• Goliath and David. London: Chiswick Press, 1917.
  • Fairies and Fusiliers. London: William Heinemann,1917; New York: Alfred. A. Knopf, 1918.
  • Treasure Box. London: Chiswick Press, 1920.
  • Country Sentiment. London: Martin Secker, 1920; New York: Alfred. A. Knopf, 1920.
  • The Pier-Glass. London: Martin Secker, 1921; New York: Alfred. A. Knopf, 1921.
  • Whipperginny. London: William Heinemann, 1923; New York: Alfred. A. Knopf, 1923.
  • The Feather Bed. Richmond, Surrey: Hogarth Press, 1923.
  • Mock Beggar Hall. London: Hogarth Press, 1924.
  • Welchmans Hose. London: The Fleuron, 1925.
  • Poems. London: Ernest Benn, 1925.
  • The Marmosites Miscellany (as John Doyle). London: Hogarth Press, 1925.
  • Poems (1914-1926). London: William Heinemann, 1927; Garden City, NY: Doubleday, 1929.
  • Poems (1914-1927). London: William Heinemann, 1927 (as Westminster Press, 1928.
  • Poems 1929. London: Seizin Press, 1929.
  • Ten Poems More. Paris: Hours Press, 1930.
  • Poems 1926-1930. London: William Heinemann, 1931.
  • To Whom Else? Deyá, Mallorca: Seizin Press, 1931.
  • Poems 1930-1933. London: Arthur Barker, 1933.
  • Collected Poems. London: Cassell, 1938; New York: Random House, 1938.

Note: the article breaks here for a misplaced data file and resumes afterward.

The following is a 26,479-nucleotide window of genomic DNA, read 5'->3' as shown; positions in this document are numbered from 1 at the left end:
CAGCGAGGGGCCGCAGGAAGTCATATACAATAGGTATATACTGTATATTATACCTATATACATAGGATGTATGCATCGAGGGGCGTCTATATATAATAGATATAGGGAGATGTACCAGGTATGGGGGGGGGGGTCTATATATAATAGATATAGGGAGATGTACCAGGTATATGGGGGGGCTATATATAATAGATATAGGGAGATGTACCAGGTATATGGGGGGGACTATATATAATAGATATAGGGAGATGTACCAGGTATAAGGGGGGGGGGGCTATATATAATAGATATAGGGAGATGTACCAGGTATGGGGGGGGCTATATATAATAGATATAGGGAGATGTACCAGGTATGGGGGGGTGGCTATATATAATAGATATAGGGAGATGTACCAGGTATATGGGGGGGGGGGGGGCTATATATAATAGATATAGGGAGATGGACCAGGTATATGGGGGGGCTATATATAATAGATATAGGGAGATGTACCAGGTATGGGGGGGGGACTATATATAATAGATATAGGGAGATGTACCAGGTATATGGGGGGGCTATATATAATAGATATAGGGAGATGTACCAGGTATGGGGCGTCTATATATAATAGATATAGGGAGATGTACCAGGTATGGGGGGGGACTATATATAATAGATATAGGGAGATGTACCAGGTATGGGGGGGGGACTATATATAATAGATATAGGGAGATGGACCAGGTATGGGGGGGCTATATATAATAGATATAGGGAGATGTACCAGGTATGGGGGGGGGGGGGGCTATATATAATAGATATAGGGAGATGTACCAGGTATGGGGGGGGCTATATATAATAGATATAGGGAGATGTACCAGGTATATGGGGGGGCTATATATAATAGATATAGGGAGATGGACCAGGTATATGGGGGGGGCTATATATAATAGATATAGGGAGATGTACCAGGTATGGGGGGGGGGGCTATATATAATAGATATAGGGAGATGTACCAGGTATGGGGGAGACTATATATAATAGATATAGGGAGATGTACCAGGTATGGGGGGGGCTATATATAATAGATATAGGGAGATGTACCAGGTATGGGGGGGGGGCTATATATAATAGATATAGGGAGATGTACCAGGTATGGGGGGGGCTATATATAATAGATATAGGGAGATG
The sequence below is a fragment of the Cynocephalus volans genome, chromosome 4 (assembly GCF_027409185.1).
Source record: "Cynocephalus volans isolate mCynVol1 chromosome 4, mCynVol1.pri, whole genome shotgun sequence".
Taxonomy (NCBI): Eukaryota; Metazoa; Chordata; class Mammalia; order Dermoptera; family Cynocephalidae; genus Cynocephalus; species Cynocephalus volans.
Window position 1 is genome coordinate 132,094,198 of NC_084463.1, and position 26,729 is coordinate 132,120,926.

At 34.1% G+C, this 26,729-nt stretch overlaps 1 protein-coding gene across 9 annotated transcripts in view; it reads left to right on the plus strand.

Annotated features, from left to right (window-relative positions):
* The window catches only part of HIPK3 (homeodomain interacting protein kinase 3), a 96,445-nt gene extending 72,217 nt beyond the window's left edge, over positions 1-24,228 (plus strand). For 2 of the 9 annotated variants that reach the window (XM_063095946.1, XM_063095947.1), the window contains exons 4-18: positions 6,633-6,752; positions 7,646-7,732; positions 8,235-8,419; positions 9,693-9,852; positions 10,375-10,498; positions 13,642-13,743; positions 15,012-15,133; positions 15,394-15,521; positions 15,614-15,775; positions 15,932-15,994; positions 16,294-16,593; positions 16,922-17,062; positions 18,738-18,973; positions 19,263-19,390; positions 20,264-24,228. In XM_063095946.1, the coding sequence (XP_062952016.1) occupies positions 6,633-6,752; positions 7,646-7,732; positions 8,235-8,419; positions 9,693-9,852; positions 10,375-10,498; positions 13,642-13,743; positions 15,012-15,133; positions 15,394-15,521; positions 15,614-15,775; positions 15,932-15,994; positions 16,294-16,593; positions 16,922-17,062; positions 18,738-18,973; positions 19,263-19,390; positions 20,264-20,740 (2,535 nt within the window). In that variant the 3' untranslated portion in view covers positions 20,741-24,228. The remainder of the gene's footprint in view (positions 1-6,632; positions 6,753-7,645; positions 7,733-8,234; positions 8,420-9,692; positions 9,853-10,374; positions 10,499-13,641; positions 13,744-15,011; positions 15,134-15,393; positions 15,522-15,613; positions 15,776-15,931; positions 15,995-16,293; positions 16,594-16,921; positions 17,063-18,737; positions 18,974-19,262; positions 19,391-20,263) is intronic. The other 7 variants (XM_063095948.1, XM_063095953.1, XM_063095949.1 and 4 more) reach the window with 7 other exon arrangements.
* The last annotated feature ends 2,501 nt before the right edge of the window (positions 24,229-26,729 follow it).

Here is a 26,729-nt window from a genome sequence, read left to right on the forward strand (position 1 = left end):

• No More Ghosts: Selected Poems. London: Faber & Faber, 1940.
  • Work in Hand, with Norman Cameron and Alan Hodge. London: Hogarth Press, 1942.
  • Poems. London: Eyre & Spottiswoode, 1943.
  • Poems 1938-1945. London: Cassell, 1945; New York: Creative Age Press, 1946.
  • Collected Poems (1914-1947). London: Cassell, 1948.
  • Poems and Satires. London: Cassell, 1951.
  • Poems 1953. London: Cassell, 1953.
  • Collected Poems 1955. New York: Doubleday, 1955.
  • Poems Selected by Himself. Harmondsworth: Penguin, 1957; rev. 1961, 1966, 1972, 1978.
  • The Poems of Robert Graves. New York: Doubleday, 1958.
  • Collected Poems 1959. London: Cassell, 1959.
  • The Penny Fiddle: Poems for Children. London: Cassell, 1960; New York: Doubleday, 1961.
  • More Poems 1961. London: Cassell, 1961.
  • Collected Poems. New York: Doubleday, 1961.
  • New Poems 1962. London: Cassell, 1962; as New Poems. New York: Doubleday, 1963.
  • The More Deserving Cases: Eighteen Old Poems for Reconsideration. Marlborough: Marlborough College Press, 1962.
  • Man Does, Woman Is. London: Cassell, 1964; New York: Doubleday, 1964.
  • Ann at Highwood Hall: Poems for Children. London: Cassell, 1964.
  • Love Respelt. London: Cassell, 1965; New York: Doubleday, 1966.
  • Collected Poems 1965. London: Cassell, 1965.
  • Seventeen Poems Missing from 'Love Respelt'. privately printed, 1966.
  • Colophon to 'Love Respelt'. Privately printed, 1967.
  • Poems 1965-1968. London: Cassell, 1968; New York: Doubleday, 1969.
  • Poems About Love. London: Cassell, 1969; New York: Doubleday, 1969.
  • Love Respelt Again. New York: Doubleday, 1969.
  • Beyond Giving. privately printed, 1969.
  • Poems 1968-1970. London: Cassell, 1970; New York: Doubleday, 1971.
  • The Green-Sailed Vessel. privately printed, 1971.
  • Poems: Abridged for Dolls and Princes. London: Cassell, 1971.
  • Poems 1970-1972. London: Cassell, 1972; New York: Doubleday, 1973.